What would capping federal spending at 20% of GDP mean for states?

October 3, 2012 at 9:54 am

We have posted before about proposals to roll back federal spending to 2008 pre-recession levels, but now there is some analysis of what it would  mean to cap federal spending at 20 percent of GDP. The Economic Policy Institute’s blog has a post explaining that the impact on states would be significant:

…a little over 17 percent of non-interest federal spending flows directly to states (e.g., matching funds for Medicaid and unemployment insurance), and with a half trillion dollars in cumulative shortfalls that states have faced in the last few years and another $55 billion in shortfalls faced this year, states would have difficulty handling another blow to their budgets.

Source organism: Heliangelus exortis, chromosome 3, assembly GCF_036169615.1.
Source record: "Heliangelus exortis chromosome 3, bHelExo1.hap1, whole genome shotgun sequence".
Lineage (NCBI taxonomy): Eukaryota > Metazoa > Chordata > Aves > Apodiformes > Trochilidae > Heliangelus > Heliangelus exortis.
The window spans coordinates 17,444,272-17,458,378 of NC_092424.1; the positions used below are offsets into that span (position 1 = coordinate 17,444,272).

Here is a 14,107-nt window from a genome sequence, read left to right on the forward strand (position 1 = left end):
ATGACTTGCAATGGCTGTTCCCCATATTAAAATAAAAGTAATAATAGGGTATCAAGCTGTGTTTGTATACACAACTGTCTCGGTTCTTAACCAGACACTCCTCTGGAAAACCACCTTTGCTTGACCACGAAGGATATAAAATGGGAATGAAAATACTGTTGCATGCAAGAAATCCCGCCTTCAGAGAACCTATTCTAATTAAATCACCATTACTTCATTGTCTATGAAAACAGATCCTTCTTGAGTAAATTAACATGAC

Their analysis finds that across the board, states would see a federal funding loss of at least 9  percent of total state expenditure– which is equivalent to 20 percent of states’ total general fund. The map  below shows how states would be impacted– the darker the color, the bigger the blow.

North Carolina falls among the mid-high range of impact, with a loss of $4.5 million, or 9.3 percent of total state expenditures.

EPI notes that this is a conservative estimate, as it is based on 2009 census data on state government finances, which is the most recent data available. The impact, therefore, would be worse if taking into account the fact that state expenditures have grown over the past few years which means that federal funds would be more today than they were in 2009.



Entry filed under: Economy. Tags: .

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